Presentation on theme: "Communication and Culture"— Presentation transcript:
1Communication and Culture Chapter 5Communication andCulture
2Chapter OutcomesDefine and explain culture and its impact on your communicationDelineate seven ways that cultural variables affect communicationDescribe the communicative power of group affiliations
3Chapter Outcomes (cont.) Explain key barriers to competent intercultural communicationDemonstrate behaviors that contribute to intercultural competence
4Understanding Culture A learned system of thought and behavior that belongs to and typifies a relatively large group of peopleThe composite of their shared beliefs, values, and practices
5Understanding Culture (cont.) Culture is learned through communication with others.Your personal worldview is the framework through which you interpret the world and the people in it.Culture affects communication.Main bullet 2: added period. —CE
6Understanding Culture (cont.) Intercultural communication matters.Communication between people from different cultures who have different worldviewsNecessary in our diverse, mobile societyMediated interactions and diverse organizations provide regular exposure to people from other cultures.Main bullet: added period. —CE
7Communication and Cultural Variations Seven cultural variations play out along a continuum and are not absolute.High-context cultures use contextual cues to both interpret meaning and send subtle messages.Cues: time, place, relationship, situation
8Communication and Cultural Variations (cont.) Low-context cultures use direct language and rely less on situational factors.Examples: United States, Canada, northern EuropeCollectivistic cultures perceive selves primarily as members of a group.Examples: Arab and Latin American cultures, China, Japan
9Communication and Cultural Variations (cont.) Individualistic cultures value individuality, communicate autonomy and privacy, and downplay emotions.Examples: United States, Great Britain, Australia, GermanyHigh uncertainty avoidance cultures adapt behavior to avoid risk and use formal rules to communicate.Examples: Portugal, Greece, Peru, Japan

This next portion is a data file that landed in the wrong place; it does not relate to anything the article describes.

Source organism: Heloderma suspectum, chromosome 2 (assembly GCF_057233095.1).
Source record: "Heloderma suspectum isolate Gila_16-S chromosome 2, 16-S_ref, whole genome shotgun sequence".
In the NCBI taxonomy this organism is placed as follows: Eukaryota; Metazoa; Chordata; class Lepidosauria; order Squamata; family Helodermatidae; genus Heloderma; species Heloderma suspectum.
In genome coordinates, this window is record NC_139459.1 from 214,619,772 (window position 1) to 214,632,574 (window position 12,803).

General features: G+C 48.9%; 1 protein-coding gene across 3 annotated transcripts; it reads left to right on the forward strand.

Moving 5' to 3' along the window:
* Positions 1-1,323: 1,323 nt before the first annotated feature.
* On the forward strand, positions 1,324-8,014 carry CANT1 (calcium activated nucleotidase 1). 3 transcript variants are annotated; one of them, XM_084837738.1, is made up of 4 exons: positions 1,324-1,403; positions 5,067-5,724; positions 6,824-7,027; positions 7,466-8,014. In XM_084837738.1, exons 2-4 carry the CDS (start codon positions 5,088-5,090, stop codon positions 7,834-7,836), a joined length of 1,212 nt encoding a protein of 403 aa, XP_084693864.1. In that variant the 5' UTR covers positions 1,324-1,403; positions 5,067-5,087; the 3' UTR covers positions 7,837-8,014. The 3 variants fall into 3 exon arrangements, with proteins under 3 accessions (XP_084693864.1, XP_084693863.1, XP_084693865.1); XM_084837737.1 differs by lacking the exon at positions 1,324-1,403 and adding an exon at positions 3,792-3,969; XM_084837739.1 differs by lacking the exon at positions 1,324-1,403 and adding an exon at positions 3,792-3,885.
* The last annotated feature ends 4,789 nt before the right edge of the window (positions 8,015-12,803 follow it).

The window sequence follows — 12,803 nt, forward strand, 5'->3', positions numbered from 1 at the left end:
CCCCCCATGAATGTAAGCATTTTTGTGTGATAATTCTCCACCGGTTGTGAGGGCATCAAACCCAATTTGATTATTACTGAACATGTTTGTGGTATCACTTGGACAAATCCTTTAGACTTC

10Communication and Cultural Variations (cont.) Low uncertainty avoidance cultures have a higher tolerance for risk and ambiguity and use fewer formal rules to communicate.Examples: Sweden, Denmark, Ireland, United States
11Communication and Cultural Variations (cont.) Masculine cultures place value on assertiveness, achievement, ambition, and competitiveness.Examples: Mexico, Japan, ItalyFeminine cultures value nurturance, relationships, and quality of life.Examples: Sweden, Norway
12Communication and Cultural Variations (cont.) Power distance is the way cultures accept the division of power.High power distance: people with less power accept lower position as basic fact of life.Low power distance: people tolerate less difference in power between people; they communicate with less anxiety with those higher in status.
13Communication and Cultural Variations (cont.) Time orientation: the way that cultures communicate about and with timeMonochronistic cultures are time- conscious; include United States, Great BritainPolychronistic cultures have a more fluid approach to time; include Latin America, Asia
14Communication and Cultural Variations (cont.) In monochronistic cultures, time is a valuable resource that is not to be wasted. Polychronistic cultures have a more fluid approach to time and deal with various projects and people simultaneously.
15Communication and Cultural Variations (cont.) Value of emotional expressionCollectivistic cultures may use hyperbole (vivid, colorful language with great emotional intensity).Individualistic cultures tend toward understatement (euphemisms) to downplay emotional intensity.
16Understanding Group Affiliations Co-cultural communicationMembers share some of the general culture’s system of thought and behavior but have distinct unifying characteristics.Includes race, gender, sexual orientation, religionIncludes generations
17Understanding Group Affiliations (cont.) Co-cultures within a larger culture
18Understanding Group Affiliations (cont.) Social identity theory includesPersonal identitySocial identity from your group membershipsIngroups and outgroupsIntergroup communicationHow communication occurs within and between groups and affects relationshipsGroup identification and communication shift depending on which group membership is made salient at a given moment.
19Intercultural Communication Challenges AnxietyEthnocentrismBelief in the superiority of your own culture or group; viewing other cultures through your own lens
20Intercultural Communication Challenges (cont.) DiscriminationStems from ethnocentrismBehavior toward person or group based solely on their membership in a particular group, class, or categoryAttitudes about superiority of one culture lead to rules and behaviors that favor that group and harm another group.
21Improving Intercultural Communication Changing thinking (cognition)Changing feelings (affect)Changing behaviorBeing mindful (intercultural sensitivity)Desiring to learn about other cultures
22Improving Intercultural Communication (cont.) Overcoming intergroup biasesIntergroup contact theory: interaction between members of different social groups generates a possibility for more positive attitudes.Refraining frombehavioral affirmationand confirmation
23Improving Intercultural Communication (cont.) Accommodating appropriatelyConvergence involves shifting language or nonverbal behaviors toward each other’s way of communicating.Avoid overaccommodation, or going too far in making changes based on stereotypes about another group.
24Practice Your Skills Listen effectively. Think before you speak or act.Be empathic.Do the right thing.